Li Na jokes about falls, facing defeat light-heartedly [More photos]
Key Words: Australian Open; Li Na; Grand Slam of Asia-Pacific;
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When Li Na saw all the Chinese flags and heard the cheers of "Jia You," or "Let's Go" in Mandarin, during her Australian Open final against Victoria Azarenka, she thought she might have been in Beijing.
"I can hear a lot of Chinese fans, yeah," she said after losing to Azarenka in three sets on Saturday night. "I was, oh, looks like China Open."
Li was joking, but Australian Open organizers would be pleased to hear the comparison.
The tournament has long billed itself as the "Grand Slam of Asia-Pacific," and in recent years, it has stepped up its efforts to market the tournament and court increasingly affluent and tennis-mad fans in China, specifically.
With Li making the women's final for the second time in three years, this has been remarkably easy to do.
Attracting TV viewers was the first priority. When Li, China's top player, reached her first grand slam final at Melbourne Park in 2011, losing to Kim Clijsters, the tournament garnered 120 million viewers in China.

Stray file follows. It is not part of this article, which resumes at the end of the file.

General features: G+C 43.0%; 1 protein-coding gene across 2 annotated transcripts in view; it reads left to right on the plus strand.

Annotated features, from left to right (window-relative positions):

Seeing numbers like these, Tennis Australia signed a three-year deal with China Central Television and the Shanghai Media Group to broadcast the event in China, with a guaranteed minimum number of hours of coverage.
The deal was in place in time for last year's tournament, which attracted 115 million viewers - without Li or any other Chinese player doing well.
"It'll be very interesting to see what this year's number is," said Steve Ayles, Tennis Australia's commercial director.
The tournament has also tried to build up its brand in China by taking the Australian Open trophy on a tour of the country, creating a Mandarin version of the Australian Open website and setting up an Australian Open account on China's version of Twitter, Sina weibo.
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